Aquaman is one of those few DC books that nicely mixes in humour with otherwise dark events, and even just events with a huge scope at that which deeply and personally change the world-view of the characters irreversibly. But at the same time, Aquaman’s story is one about hope and determination. At several times during his run, Johns emphasised this and ran with it as far as he could take it. It proved to be a really good time. And now it looks like the new writer on the team, Jeff Parker, is cut from the same cloth because that’s pretty much what Aquaman #28 was all about.
In his first two issues on the title, Jeff worked to expand the scope of Aquaman’s world, introducing new characters and new monsters. And he did it in pretty good style too. Now in Aquaman #28 he finally makes two worlds collide as Aquaman finally learns of the newest threat to Atlantis, involving another conspiracy against the underwater empire. I really must say that I enjoyed this issue as much as I did the previous two. On the art side, I didn’t like it so much, because Aquaman and some of his supporting cast looked a bit beefed up and they didn’t look like their previous incarnations either. But it was overall still good.
Years ago, there used to be this little animated series called Defenders of the Earth. To a young kid growing up in the 90s, the show was one of the most memorable ones at the time, in part because it featured The Phantom, a comics character from my childhood that I had a ton of fun reading about in the Hindi-version comics that were released in India. I don’t remember the show all that much, but I do remember that Phantom, Flash Gordon and Mandrake pretty much kicked ass every time and that Ming the Merciless was utterly despicable, a true villain.
Fast forward to now, when Dynamite has begun releasing Kings Watch, a mini-series that focuses on the adventures of this trio and goes to some new places. The original animated series was set in 2015. It is now 2014 (the series started in September last year). Funny how that works out, huh? Reconnecting with these characters after all this time has been quite a thrill, and this first issue has been very entertaining. The story isn’t quite as put together as I would like it to be, but the art is pretty top notch and this is definitely a really good issue. One that makes me want to pick up the others immediately.
Not as busy a week as the last but fairly busy nonetheless. The new creative teams on various ongoing titles continue to go strong, particularly Justice League Dark and Witchblade while some of the newer titles like Black Science continue to be exception, so that’s one thing that I really liked about this past week. January in particular has been a really excellent month of comics what with Marvel’s full-on All-New Marvel NOW! launch and some really good issues for DC’s Forever Evil event.
Just one graphic novel again this week, the Lee/Buscema magnificence that is Silver Surfer: Judgement. I was meaning to read at least one more, but time wasn’t on my side and I missed out. Hopefully the new month gets off to a good start.
In December Jeff Parker took over writing duties on Aquaman from Geoff Johns. After more than two years of Geoff’s excellent run on the title, which saw the title become one of DC’s best-selling titles in the New 52, we are finally getting a fresh perspective on things and based on #26 and #27 both, I have to say that some really exciting times are ahead for the readers. The previous issue was almost perfect. It met my expectations and it has some great story and art both.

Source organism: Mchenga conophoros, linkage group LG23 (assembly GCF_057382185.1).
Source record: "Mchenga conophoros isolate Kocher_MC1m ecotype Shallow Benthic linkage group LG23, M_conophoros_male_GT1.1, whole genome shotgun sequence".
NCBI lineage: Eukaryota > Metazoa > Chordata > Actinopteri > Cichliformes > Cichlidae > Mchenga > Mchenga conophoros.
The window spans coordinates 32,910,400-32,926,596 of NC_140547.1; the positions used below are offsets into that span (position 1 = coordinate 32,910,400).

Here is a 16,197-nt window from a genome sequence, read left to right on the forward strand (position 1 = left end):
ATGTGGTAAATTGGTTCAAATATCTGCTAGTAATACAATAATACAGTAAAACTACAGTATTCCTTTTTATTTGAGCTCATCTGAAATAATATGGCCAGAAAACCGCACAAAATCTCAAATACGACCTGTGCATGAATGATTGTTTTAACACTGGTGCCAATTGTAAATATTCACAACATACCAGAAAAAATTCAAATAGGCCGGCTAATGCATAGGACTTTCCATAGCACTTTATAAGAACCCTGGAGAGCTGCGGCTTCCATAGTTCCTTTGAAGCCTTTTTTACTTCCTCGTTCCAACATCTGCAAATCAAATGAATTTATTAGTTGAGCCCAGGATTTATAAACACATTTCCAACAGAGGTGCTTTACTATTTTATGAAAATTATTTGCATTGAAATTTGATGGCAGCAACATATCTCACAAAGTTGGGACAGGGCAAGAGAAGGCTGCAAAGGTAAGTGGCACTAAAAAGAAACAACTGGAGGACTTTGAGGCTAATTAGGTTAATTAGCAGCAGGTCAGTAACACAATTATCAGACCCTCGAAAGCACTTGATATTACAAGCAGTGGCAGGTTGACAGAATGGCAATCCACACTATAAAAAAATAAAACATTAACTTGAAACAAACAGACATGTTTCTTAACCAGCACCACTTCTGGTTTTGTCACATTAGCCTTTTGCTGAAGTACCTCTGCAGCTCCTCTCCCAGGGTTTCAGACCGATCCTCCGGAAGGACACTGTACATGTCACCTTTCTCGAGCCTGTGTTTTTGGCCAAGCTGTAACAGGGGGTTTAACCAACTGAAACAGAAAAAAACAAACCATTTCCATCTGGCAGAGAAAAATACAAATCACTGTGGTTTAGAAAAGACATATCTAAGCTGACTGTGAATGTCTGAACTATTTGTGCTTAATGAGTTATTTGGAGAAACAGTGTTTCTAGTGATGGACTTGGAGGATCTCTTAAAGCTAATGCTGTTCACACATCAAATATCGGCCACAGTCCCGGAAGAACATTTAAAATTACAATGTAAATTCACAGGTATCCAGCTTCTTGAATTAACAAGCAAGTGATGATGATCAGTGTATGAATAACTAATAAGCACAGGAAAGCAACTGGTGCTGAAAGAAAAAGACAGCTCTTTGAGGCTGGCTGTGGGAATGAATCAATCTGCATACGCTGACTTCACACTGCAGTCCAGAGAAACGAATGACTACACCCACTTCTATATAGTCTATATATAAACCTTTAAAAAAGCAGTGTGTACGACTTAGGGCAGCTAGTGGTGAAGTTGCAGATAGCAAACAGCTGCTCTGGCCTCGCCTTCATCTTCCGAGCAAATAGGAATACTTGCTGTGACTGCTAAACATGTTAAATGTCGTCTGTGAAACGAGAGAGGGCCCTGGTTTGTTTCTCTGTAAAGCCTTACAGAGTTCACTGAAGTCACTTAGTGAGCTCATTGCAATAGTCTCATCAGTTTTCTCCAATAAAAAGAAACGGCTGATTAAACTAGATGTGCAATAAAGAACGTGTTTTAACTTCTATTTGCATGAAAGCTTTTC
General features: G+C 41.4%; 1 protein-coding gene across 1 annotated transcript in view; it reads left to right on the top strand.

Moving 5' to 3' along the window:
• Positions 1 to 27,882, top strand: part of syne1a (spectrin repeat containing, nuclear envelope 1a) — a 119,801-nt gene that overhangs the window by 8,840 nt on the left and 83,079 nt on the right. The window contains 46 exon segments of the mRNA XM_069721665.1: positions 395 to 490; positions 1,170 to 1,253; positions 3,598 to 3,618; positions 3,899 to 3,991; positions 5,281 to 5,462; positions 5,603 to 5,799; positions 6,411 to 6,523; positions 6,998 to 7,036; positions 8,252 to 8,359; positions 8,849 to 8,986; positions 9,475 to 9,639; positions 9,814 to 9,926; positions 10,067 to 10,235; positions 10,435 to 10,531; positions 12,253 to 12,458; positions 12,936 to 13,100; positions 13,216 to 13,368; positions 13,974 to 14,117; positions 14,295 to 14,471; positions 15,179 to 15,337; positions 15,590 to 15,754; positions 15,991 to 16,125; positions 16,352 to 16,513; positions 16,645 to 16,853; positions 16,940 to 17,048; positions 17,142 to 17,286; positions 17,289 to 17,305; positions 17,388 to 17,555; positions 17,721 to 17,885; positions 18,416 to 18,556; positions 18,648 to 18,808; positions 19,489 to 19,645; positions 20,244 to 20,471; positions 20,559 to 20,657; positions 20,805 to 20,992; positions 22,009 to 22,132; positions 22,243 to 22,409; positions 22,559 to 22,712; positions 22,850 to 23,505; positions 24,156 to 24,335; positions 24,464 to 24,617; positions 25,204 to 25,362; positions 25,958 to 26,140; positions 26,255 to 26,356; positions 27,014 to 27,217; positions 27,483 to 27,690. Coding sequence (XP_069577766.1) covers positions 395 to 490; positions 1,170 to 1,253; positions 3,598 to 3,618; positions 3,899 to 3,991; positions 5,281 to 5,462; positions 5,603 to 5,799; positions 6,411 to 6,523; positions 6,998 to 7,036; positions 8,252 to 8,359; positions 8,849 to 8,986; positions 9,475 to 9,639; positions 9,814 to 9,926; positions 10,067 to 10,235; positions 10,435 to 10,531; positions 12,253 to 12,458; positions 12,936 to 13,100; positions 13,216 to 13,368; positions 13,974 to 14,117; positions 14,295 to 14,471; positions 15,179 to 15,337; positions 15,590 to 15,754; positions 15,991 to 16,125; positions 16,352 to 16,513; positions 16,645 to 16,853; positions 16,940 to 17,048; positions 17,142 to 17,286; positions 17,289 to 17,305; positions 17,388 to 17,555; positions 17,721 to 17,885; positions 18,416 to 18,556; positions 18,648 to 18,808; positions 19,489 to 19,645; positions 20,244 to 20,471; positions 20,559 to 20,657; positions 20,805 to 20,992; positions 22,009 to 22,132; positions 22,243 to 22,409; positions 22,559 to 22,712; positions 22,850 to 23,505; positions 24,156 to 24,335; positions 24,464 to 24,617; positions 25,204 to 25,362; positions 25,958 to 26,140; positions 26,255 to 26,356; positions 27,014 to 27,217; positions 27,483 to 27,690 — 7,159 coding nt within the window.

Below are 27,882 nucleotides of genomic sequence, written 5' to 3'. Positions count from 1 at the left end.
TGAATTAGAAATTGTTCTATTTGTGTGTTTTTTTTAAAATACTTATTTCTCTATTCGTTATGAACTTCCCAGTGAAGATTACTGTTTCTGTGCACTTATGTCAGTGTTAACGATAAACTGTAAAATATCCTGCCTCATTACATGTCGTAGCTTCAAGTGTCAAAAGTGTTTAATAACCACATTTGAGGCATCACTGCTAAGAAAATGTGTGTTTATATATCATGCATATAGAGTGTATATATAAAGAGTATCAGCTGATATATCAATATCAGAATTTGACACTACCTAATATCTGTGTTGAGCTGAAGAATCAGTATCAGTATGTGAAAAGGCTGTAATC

This past week’s #27 proved to be another good installment of the series. It wraps up the plot with the Atlantean mythological sea-monster that was terrorising Reykjavik, Iceland and at the same time it furthers the subplot involving the political tensions in Arthur’s advisory council while also giving us more information on Triton Base, a hidden underwater research base created to investigate future potential threats from the underwater kingdom and Aquaman’s relationship to it, among other things. And the art was also good, although the switch at the end with the pencillers created a bit of a WTF moment.
Welcome to the first CPoTW post of the year. Technically this should be the last of the previous year, but publishers did this funny thing where the new comics came out on 31st December, so, you get the picture.
This was an extremely thin week of comics reading for me, and I’m not quite sure what more to say more than that. I read just six comics in total and as it turns out, they all happened to be good. I suppose that even a reading machine like me needs a break now and then. And I could probably have used it, in hindsight, since I moved through through three graphic novels in the previous week. And that’s a lot. At least, all six of these new comics were good!
Geoff Johns wrapped up his Death of a King arc on Aquaman in November in as royal a manner as possible. If Aquaman could have had the same scope as Green Lantern, then Aquaman #25 could have been better still, but regardless, I’m pretty damn happy with how that arc turned out. Geoff ended his run on the series on a high note, left a few subplots open for future development and evened the playing field for incoming writer Jeff Parker. Reading Jeff’s interviews prior to Aquaman #26 coming out, I was pretty damn excited about his run, especially since I’ve enjoyed his Batman ’66 comics of late.
With the new issue, Jeff Parker goes full out from the get go. Following on from a run as successful as Geoff’s, which really put Aquaman on the map as a serious superhero and not someone to scoff at as a second-stringer, Jeff has a lot to live up to. But with his first issue he is firing on full cylinders and I loved it, for sure. And its great that series regular Paul Pelletier is staying on as the artist, to create that nice bit of visual continuity.